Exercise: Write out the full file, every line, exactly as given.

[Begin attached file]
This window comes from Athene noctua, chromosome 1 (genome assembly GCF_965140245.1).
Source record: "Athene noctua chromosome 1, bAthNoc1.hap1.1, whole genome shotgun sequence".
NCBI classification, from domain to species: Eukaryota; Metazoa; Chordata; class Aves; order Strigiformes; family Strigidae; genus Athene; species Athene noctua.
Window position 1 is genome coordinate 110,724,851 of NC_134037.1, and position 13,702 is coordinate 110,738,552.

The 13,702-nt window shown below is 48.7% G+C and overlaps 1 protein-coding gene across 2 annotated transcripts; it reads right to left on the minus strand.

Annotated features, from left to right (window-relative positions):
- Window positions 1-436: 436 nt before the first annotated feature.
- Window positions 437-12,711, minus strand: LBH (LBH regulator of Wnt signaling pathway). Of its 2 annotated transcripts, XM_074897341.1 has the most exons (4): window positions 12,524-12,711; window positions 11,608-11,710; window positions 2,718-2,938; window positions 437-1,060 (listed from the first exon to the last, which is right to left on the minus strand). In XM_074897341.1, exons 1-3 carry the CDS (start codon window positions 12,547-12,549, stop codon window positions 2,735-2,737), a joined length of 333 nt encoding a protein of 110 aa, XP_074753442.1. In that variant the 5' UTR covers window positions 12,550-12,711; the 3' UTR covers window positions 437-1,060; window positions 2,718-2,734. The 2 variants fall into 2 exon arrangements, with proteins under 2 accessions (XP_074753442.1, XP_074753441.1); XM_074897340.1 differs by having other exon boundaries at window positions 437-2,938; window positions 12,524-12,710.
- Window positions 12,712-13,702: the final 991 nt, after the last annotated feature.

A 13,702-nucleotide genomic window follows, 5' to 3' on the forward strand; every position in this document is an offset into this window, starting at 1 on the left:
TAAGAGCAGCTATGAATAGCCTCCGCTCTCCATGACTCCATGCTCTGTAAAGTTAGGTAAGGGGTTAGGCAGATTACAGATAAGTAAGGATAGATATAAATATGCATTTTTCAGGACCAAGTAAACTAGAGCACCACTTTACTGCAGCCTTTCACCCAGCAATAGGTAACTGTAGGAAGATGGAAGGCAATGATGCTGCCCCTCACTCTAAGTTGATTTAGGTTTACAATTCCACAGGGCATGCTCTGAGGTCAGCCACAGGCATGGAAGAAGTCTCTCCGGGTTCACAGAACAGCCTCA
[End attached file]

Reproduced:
This window comes from Athene noctua, chromosome 1 (genome assembly GCF_965140245.1).
Source record: "Athene noctua chromosome 1, bAthNoc1.hap1.1, whole genome shotgun sequence".
NCBI classification, from domain to species: Eukaryota; Metazoa; Chordata; class Aves; order Strigiformes; family Strigidae; genus Athene; species Athene noctua.
Window position 1 is genome coordinate 110,724,851 of NC_134037.1, and position 13,702 is coordinate 110,738,552.

The 13,702-nt window shown below is 48.7% G+C and overlaps 1 protein-coding gene across 2 annotated transcripts; it reads right to left on the minus strand.

Annotated features, from left to right (window-relative positions):
- Window positions 1-436: 436 nt before the first annotated feature.
- Window positions 437-12,711, minus strand: LBH (LBH regulator of Wnt signaling pathway). Of its 2 annotated transcripts, XM_074897341.1 has the most exons (4): window positions 12,524-12,711; window positions 11,608-11,710; window positions 2,718-2,938; window positions 437-1,060 (listed from the first exon to the last, which is right to left on the minus strand). In XM_074897341.1, exons 1-3 carry the CDS (start codon window positions 12,547-12,549, stop codon window positions 2,735-2,737), a joined length of 333 nt encoding a protein of 110 aa, XP_074753442.1. In that variant the 5' UTR covers window positions 12,550-12,711; the 3' UTR covers window positions 437-1,060; window positions 2,718-2,734. The 2 variants fall into 2 exon arrangements, with proteins under 2 accessions (XP_074753442.1, XP_074753441.1); XM_074897340.1 differs by having other exon boundaries at window positions 437-2,938; window positions 12,524-12,710.
- Window positions 12,712-13,702: the final 991 nt, after the last annotated feature.

A 13,702-nucleotide genomic window follows, 5' to 3' on the forward strand; every position in this document is an offset into this window, starting at 1 on the left:
TAAGAGCAGCTATGAATAGCCTCCGCTCTCCATGACTCCATGCTCTGTAAAGTTAGGTAAGGGGTTAGGCAGATTACAGATAAGTAAGGATAGATATAAATATGCATTTTTCAGGACCAAGTAAACTAGAGCACCACTTTACTGCAGCCTTTCACCCAGCAATAGGTAACTGTAGGAAGATGGAAGGCAATGATGCTGCCCCTCACTCTAAGTTGATTTAGGTTTACAATTCCACAGGGCATGCTCTGAGGTCAGCCACAGGCATGGAAGAAGTCTCTCCGGGTTCACAGAACAGCCTCA